1.9.17

REQUEST DENIED.

The Surface Transportation Board have rejected Great Lakes Basin Transportation's application for authority to build a railroad.  "GLBT has failed to provide the Board with accurate financial information upon which the Board can rely to make a determination on the transportation merits of the project as required by 49 U.S.C. § 10901."

I'm not surprised.

The Board did not terminate the application with extreme prejudice.
With its decision, the board not only rejected Great Lakes' request for permission to purchase property and start construction, but also ended the environmental review process, and dismissed all objections to the proposed bypass railroad as moot.

However, a source close to the matter says the application was rejected "without prejudice" meaning that Great Lakes could re-apply in the future for the same or a similar project.

"Great Lakes Basin Transportation, Inc. is assessing its options with respect to the STB's decision today and will have no further comment on the decision," says Michael Blaszak, an attorney for the company.
The objections remain in the hands of the relevant interested parties, should the company try again.

The ruling did not have to get to the traffic forecast, which might be fine should the application be put on hold indefinitely.

A few miles from Cold Spring Shops headquarters is mute testimony to the difficulties of building a railroad to bypass Chicago.


At one time, there was an interlocking called DeKalb Junction here.  Yeah, I had to walk through a lot of underbrush, including the bramble bushes that proliferate this time of year, to get there.

The Milwaukee Road's Chicago Milwaukee and Gary occupies the space at left: imagine you are looking all the way to Puget Sound.  In the other direction, the railroad ran all the way to Terre Haute and the coal fields of Southern Indiana: thus The Milwaukee Road could move coal from its own mines to engine terminals and coaling towers everywhere on its system, plus it could expedite freight to eastern trunk lines by interchanging somewhere in Indiana rather than in Chicago.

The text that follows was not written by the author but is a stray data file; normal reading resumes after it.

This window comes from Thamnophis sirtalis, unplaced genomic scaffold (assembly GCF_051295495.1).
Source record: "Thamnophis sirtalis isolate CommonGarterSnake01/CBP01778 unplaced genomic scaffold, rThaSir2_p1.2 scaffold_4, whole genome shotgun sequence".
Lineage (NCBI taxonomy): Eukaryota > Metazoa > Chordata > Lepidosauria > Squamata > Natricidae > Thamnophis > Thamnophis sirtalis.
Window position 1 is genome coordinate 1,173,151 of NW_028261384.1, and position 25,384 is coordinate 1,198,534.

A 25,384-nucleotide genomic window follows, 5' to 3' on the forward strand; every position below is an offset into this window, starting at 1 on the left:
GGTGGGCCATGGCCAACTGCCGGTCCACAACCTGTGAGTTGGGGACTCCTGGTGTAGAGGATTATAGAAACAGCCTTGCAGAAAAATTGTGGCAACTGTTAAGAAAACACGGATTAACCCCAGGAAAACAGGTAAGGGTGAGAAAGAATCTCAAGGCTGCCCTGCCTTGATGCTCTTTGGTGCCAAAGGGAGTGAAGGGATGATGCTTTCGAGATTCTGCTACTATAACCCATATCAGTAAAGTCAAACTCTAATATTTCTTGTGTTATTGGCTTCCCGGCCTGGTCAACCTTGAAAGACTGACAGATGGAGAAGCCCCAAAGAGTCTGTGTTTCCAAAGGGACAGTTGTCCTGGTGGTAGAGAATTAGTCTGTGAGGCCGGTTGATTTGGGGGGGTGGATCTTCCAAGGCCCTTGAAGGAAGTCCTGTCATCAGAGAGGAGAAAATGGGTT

The space to the right used to host two railroads.

Chicago Great Western, which might better have not been built (yeah, I'm going to take stick from Crooked Great Weedy fans for that: bring it!), ran a branch from Sycamore into DeKalb to get on in the action at the barbed wire mills and furniture factories.

That branch was immediately alongside a Chicago and North Western branch that ultimately connected Spring Valley, in the Illinois River Valley, to Belvidere, where it connected with the original Galena and Chicago Union lines to Freeport and to Fond du Lac, Wisconsin.  Thus, like The Milwaukee Road, the Chicago and North Western System could move coal from online mines to engine terminals everywhere, as well as freight from the Upper Peninsula, Wisconsin, the Dakotas, and Minnesota to eastern connections outside Chicago, either using the Spring Valley to the coal mining district near La Salle, or by making a right turn at DeKalb, a left turn at Nelson, and handing off to several of the eastern trunk lines at Peoria.  (If you've stayed with me this long, dear reader, now you understand why a major classification yard at Peoria is a feature of more than a few model railroads in the neighborhood: it's plausible and consumes less space than a Chicago yard.)

Thus: two railroads, both with the opportunity to expedite traffic off their own lines to eastern connections whilst avoiding the clutter of Chicago: all gone.  What chance did a railroad start-up, having to solicit bridge traffic for and from connecting lines, ever have?

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